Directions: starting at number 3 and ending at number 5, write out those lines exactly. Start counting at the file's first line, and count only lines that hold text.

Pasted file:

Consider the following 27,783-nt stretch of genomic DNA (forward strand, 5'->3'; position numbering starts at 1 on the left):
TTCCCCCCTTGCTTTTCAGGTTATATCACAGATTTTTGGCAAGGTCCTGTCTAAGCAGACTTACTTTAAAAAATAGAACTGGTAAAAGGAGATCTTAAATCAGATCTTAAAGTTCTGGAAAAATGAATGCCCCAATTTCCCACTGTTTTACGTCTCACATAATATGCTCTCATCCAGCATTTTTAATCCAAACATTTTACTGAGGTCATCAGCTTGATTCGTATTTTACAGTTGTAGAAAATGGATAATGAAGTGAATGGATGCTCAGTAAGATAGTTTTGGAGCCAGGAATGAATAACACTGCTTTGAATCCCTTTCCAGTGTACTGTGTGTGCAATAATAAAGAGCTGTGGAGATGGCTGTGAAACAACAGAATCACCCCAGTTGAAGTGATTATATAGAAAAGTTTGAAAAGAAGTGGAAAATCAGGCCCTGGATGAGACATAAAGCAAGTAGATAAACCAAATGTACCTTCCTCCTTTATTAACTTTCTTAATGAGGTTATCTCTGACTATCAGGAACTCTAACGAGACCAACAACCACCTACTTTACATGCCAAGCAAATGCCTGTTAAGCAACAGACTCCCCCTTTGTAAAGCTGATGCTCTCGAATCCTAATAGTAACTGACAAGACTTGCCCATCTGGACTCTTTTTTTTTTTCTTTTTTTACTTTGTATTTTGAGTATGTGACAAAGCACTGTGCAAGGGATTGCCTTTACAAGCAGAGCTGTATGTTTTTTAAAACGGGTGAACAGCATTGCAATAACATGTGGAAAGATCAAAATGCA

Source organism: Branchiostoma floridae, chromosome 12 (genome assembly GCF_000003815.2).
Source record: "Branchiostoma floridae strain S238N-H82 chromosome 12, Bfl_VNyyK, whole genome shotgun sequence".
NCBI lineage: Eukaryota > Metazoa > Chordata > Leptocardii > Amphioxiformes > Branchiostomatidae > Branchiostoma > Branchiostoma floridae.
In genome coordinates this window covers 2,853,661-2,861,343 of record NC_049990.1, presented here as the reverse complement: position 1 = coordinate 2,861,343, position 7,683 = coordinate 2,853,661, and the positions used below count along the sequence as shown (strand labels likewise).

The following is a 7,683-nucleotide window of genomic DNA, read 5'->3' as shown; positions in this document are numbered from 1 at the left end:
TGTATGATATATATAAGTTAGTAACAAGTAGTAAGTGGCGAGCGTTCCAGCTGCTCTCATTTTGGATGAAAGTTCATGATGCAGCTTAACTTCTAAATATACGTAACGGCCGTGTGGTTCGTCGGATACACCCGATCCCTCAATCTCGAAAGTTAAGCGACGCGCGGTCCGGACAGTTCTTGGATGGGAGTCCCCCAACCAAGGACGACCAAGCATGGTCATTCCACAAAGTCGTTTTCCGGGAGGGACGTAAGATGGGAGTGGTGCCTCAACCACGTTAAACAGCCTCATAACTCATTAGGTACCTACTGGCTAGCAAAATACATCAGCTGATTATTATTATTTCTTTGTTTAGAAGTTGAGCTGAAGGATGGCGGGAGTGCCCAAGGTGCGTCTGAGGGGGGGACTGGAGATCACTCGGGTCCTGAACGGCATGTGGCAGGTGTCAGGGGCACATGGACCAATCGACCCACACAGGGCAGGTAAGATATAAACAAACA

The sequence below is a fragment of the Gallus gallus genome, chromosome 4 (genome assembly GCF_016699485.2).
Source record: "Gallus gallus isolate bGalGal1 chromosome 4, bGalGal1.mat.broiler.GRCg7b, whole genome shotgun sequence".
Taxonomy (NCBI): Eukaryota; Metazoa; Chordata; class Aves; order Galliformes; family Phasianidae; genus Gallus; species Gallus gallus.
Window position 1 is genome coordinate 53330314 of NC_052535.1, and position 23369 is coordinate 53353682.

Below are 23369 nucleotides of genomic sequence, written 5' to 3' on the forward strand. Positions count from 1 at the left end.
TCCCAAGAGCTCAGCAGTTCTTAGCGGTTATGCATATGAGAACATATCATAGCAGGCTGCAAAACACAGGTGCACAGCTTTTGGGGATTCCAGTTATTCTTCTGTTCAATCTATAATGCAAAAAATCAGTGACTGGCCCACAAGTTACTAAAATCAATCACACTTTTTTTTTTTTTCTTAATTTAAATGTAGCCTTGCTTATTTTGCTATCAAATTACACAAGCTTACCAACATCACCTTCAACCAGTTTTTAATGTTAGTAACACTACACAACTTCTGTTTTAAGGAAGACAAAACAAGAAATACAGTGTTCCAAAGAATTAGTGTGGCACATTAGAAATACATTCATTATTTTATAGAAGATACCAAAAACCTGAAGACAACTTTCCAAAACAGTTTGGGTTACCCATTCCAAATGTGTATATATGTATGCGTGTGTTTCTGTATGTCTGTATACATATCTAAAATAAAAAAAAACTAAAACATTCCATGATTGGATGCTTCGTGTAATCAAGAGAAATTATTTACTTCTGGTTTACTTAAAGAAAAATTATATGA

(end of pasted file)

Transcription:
Source organism: Branchiostoma floridae, chromosome 12 (genome assembly GCF_000003815.2).
Source record: "Branchiostoma floridae strain S238N-H82 chromosome 12, Bfl_VNyyK, whole genome shotgun sequence".
NCBI lineage: Eukaryota > Metazoa > Chordata > Leptocardii > Amphioxiformes > Branchiostomatidae > Branchiostoma > Branchiostoma floridae.